Despite facing September deadlines to increase the debt ceiling and pass a new federal budget, Republican congressional leaders have made it clear that tax reform will be their legislative priority when they return from their August recess.
Yet exactly what’s in their plan remains unclear. And based on a joint White House-GOP statement — which outlines a philosophical approach to changing the U.S. tax code but includes no specifics — even lawmakers are unsure what they will begin debating next month with the goal of passing a bill before the end of the year.
“One big challenge they face is that there’s no clear starting point,” said Kyle Pomerleau, director of federal projects for the Tax Foundation.
Nevertheless, Republicans are in their home districts this month, charged with ginning up popular support for tax reform. Various activist groups are waging campaigns, too, in an effort to sway public opinion.
Part of the uncertainty arises from the differences between President Donald Trump’s most recent wish list and last year’s Republican blueprint for tax reform. There also are differences among Republicans themselves, and the potential for Democratic pushback is high if only wealthy Americans benefit from any proposed changes.
Additionally, the balance between corporate tax cuts and individual relief could prove trickier because the idea of a levy on imports — which would offset reduced revenue from corporate tax relief — has now been nixed, according to the GOP statement released last month.
Nevertheless, Republicans are “fully committed to ensuring that ordinary Americans keep more of their hard-earned money,” according to the statement. It also says reform would “eliminate most of the tax breaks that mainly benefit high-income” taxpayers.
- Reducing marginal rates on regular income and reducing the number of tax brackets from seven to three
- Expanding support for child care and expenses
- Killing the estate tax
- Repealing the Alternative Minimum Tax
- Increasing standard deductions
- Lowering taxes on investment income
- Eliminating all deductions except those related to mortgage interest and charitable contributions
One popular blue-state deduction facing the congressional axe is for state and local taxes. Known as the SALT deduction, it’s one of the largest federal tax expenditures, with an estimated revenue cost of $100 billion in 2018, according to Tax Foundation data. Eliminating this provision would raise $1.7 trillion over a decade.
“A lot is riding on the state and local tax deductions,” Pomerleau said. “If they get rid of that, they could bring down [income tax] rates significantly. But if they only end up capping the deduction, rates won’t come down very much.”
According to the Joint Committee on Taxation, more than 88 percent of the benefit of the state and local tax deductions went to taxpayers whose incomes were more than $100,000 in 2014.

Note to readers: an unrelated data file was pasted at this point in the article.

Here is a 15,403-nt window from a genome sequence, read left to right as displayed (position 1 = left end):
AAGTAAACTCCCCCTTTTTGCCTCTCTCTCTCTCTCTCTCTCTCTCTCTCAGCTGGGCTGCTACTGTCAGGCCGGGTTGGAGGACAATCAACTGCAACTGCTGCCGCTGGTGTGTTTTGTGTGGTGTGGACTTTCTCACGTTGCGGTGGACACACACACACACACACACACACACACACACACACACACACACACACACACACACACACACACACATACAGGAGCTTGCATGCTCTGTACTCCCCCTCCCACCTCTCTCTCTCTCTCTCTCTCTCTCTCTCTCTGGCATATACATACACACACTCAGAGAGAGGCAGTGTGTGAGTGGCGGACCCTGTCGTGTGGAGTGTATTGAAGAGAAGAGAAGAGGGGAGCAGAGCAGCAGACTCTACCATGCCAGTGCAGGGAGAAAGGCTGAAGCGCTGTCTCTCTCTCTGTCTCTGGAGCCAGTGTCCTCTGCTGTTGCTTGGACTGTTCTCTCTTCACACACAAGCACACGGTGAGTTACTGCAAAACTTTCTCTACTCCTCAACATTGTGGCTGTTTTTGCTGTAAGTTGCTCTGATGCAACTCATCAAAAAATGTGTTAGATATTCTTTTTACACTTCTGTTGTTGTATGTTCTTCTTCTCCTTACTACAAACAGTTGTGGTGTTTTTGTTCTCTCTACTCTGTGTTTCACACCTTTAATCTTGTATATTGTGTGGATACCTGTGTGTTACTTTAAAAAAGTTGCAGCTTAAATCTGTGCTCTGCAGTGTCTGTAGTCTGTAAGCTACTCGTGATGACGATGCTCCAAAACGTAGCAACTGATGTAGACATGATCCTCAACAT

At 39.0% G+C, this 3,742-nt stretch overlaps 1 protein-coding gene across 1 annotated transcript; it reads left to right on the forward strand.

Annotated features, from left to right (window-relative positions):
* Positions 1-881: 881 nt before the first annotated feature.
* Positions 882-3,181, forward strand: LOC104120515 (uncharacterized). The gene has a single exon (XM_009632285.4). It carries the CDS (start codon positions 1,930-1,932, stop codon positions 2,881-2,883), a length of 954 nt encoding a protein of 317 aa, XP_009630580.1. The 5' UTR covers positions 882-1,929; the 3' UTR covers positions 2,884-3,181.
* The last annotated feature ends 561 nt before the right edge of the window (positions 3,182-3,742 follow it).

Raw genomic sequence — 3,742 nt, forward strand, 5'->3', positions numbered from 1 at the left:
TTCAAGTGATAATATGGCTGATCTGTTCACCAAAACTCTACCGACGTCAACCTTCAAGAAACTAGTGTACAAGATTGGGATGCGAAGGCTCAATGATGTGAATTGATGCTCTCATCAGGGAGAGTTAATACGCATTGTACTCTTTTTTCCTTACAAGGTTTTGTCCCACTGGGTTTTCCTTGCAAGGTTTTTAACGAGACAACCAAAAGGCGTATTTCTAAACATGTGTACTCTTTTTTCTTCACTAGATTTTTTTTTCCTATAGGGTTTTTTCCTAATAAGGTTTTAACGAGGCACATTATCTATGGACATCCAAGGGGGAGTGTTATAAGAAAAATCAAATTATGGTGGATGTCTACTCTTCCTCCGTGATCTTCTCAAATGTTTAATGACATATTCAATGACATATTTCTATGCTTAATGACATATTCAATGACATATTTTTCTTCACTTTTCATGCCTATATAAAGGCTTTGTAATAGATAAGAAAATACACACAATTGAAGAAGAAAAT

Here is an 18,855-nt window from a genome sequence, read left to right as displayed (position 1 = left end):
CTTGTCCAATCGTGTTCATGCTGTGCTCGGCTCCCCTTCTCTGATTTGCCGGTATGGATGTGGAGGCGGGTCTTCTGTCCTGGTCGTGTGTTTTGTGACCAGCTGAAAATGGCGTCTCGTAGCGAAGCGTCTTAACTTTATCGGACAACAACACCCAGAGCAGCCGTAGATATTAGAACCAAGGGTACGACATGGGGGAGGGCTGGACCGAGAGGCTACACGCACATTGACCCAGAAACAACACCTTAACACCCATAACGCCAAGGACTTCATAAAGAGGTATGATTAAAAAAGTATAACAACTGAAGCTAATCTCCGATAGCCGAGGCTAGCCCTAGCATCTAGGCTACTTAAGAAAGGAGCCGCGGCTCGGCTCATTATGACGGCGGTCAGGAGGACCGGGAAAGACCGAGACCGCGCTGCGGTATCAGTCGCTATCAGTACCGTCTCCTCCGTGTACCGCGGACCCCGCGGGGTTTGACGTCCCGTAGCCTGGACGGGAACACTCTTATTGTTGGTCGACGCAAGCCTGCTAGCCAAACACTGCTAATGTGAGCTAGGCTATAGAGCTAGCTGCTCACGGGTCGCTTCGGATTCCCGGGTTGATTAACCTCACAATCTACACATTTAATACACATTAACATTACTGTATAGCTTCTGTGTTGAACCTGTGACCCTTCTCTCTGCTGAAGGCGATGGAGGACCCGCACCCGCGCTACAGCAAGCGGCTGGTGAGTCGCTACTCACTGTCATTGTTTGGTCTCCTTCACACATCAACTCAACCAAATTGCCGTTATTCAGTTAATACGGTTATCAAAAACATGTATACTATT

Likewise, the Alternative Minimum Tax — which requires 5 million taxpayers to calculate their liability twice and pay the higher amount — typically affects higher earners.
In 2013, only 4.14 percent of households earning below $200,000 were subject to the AMT, according to the Tax Foundation.
“The AMT has been painful for taxpayers and tax preparers for years,” said Laurie Siebert, a CPA and senior vice president of Valley National Financial Advisors in Bethlehem, Pa. “I’d like to see it go away, because it’s complicated but it really doesn’t help the middle class.”
Meanwhile, although Republicans have wanted to eliminate the 3.8 percent net income investment tax created by the Affordable Care Act, their hopes were pinned to repealing and replacing the act, an effort that failed last month in the Senate.
The investment tax affects taxpayers with modified adjusted gross income of more than $200,000 for single filers and $250,000 for married couples filing jointly.
“The standard assumption is that the net investment income tax will remain in place,” Pomerleau said. “The challenge would be the $200 billion in revenue lost over a decade. You’d have to offset that somewhere.”
Many of the proposed changes have appeared in various legislative iterations in the past. Yet this is the first time in a decade that Republicans rule both chambers of Congress and the White House, giving them an opportunity to push through reform, possibly without bipartisan support.
“It’s hard to tell exactly how [tax reform] will shake out.”
If successful, it would be the first major rewrite of the U.S. tax code since 1986. Whether it can get done by the end of the year, however, is questionable.
The two tax-writing committees — the House Ways and Means Committee and the Senate Finance Committee — are charged with developing and drafting legislation in the fall.
Yet even the GOP tax-reform blueprint points out that the 1986 reform under President Ronald Reagan took “three years of difficult work in Congress.”
“They’ll be going through all the details and trying to make the different pieces work,” Pomerleau said. “It’s hard to tell exactly how it will shake out.”